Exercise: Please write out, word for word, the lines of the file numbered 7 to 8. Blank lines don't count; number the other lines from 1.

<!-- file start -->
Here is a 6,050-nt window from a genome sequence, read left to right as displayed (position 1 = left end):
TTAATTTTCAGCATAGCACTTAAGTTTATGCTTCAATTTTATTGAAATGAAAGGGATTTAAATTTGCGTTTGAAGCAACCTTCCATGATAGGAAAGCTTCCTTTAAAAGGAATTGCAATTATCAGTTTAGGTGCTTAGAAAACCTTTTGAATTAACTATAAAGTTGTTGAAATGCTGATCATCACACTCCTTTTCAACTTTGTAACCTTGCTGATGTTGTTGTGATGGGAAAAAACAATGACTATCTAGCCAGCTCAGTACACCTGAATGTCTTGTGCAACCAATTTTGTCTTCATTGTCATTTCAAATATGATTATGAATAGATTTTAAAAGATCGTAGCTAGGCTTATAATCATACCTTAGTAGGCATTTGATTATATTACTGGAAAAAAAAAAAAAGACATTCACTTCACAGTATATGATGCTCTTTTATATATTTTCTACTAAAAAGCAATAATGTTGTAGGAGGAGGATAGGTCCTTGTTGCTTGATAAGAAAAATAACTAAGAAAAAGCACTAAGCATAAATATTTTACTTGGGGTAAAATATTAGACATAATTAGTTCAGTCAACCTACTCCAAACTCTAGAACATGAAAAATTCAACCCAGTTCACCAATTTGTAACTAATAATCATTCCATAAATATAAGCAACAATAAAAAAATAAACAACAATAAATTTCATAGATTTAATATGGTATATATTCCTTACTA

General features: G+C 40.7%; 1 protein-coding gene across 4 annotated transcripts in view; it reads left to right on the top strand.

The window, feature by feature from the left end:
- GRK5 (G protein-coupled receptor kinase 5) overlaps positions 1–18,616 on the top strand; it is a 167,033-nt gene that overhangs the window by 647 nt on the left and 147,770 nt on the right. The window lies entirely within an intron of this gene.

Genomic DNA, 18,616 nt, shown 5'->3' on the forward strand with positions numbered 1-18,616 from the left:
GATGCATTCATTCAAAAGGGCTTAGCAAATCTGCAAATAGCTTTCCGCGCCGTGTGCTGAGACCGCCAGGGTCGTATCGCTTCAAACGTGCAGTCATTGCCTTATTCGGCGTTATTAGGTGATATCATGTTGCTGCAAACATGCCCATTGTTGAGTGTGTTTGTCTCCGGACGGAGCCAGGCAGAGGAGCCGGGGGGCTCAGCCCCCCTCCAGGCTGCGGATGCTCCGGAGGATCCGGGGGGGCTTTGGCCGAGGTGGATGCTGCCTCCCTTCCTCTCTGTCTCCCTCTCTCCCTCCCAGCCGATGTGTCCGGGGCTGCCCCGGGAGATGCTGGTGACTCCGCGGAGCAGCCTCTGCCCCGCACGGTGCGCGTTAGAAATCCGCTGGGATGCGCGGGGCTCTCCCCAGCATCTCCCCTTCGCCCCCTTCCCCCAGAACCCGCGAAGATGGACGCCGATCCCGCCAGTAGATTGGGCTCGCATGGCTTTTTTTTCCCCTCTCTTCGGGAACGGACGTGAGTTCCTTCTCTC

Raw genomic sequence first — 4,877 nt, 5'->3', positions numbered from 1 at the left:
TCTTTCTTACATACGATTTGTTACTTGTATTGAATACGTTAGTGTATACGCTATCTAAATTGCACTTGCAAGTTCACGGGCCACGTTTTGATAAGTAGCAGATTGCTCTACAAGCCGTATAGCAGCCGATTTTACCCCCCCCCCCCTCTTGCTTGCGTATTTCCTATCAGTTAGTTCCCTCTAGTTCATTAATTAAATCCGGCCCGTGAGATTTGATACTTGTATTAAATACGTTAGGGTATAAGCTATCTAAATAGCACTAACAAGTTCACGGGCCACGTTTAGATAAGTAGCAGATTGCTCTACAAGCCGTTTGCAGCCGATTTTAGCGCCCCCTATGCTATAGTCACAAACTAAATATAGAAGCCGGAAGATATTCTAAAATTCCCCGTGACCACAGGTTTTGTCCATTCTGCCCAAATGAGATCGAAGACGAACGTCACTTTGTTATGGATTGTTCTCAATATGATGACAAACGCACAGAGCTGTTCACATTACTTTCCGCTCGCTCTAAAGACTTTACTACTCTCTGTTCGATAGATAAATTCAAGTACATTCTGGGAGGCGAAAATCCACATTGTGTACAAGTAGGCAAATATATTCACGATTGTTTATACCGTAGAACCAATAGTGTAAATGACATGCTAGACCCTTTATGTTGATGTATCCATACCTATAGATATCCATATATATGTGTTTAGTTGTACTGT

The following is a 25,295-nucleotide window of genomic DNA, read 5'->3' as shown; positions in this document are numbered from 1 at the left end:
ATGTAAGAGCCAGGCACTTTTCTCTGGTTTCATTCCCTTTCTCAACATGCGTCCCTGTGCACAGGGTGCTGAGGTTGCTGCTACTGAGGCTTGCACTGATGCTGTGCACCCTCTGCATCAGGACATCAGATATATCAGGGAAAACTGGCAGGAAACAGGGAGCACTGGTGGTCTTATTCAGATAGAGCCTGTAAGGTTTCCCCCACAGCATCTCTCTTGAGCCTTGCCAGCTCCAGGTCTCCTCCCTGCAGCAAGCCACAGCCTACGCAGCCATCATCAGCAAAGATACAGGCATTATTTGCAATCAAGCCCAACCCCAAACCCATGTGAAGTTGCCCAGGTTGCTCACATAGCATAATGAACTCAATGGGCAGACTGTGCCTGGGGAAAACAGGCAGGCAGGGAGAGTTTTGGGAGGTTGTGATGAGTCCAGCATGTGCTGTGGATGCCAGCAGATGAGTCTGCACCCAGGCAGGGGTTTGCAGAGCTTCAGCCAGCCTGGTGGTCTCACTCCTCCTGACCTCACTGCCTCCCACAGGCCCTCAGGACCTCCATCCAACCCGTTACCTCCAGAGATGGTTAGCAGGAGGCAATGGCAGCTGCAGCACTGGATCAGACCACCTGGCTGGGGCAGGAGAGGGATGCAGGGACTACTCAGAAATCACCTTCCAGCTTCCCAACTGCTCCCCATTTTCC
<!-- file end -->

GATGCATTCATTCAAAAGGGCTTAGCAAATCTGCAAATAGCTTTCCGCGCCGTGTGCTGAGACCGCCAGGGTCGTATCGCTTCAAACGTGCAGTCATTGCCTTATTCGGCGTTATTAGGTGATATCATGTTGCTGCAAACATGCCCATTGTTGAGTGTGTTTGTCTCCGGACGGAGCCAGGCAGAGGAGCCGGGGGGCTCAGCCCCCCTCCAGGCTGCGGATGCTCCGGAGGATCCGGGGGGGCTTTGGCCGAGGTGGATGCTGCCTCCCTTCCTCTCTGTCTCCCTCTCTCCCTCCCAGCCGATGTGTCCGGGGCTGCCCCGGGAGATGCTGGTGACTCCGCGGAGCAGCCTCTGCCCCGCACGGTGCGCGTTAGAAATCCGCTGGGATGCGCGGGGCTCTCCCCAGCATCTCCCCTTCGCCCCCTTCCCCCAGAACCCGCGAAGATGGACGCCGATCCCGCCAGTAGATTGGGCTCGCATGGCTTTTTTTTCCCCTCTCTTCGGGAACGGACGTGAGTTCCTTCTCTC

Raw genomic sequence first — 4,877 nt, 5'->3', positions numbered from 1 at the left: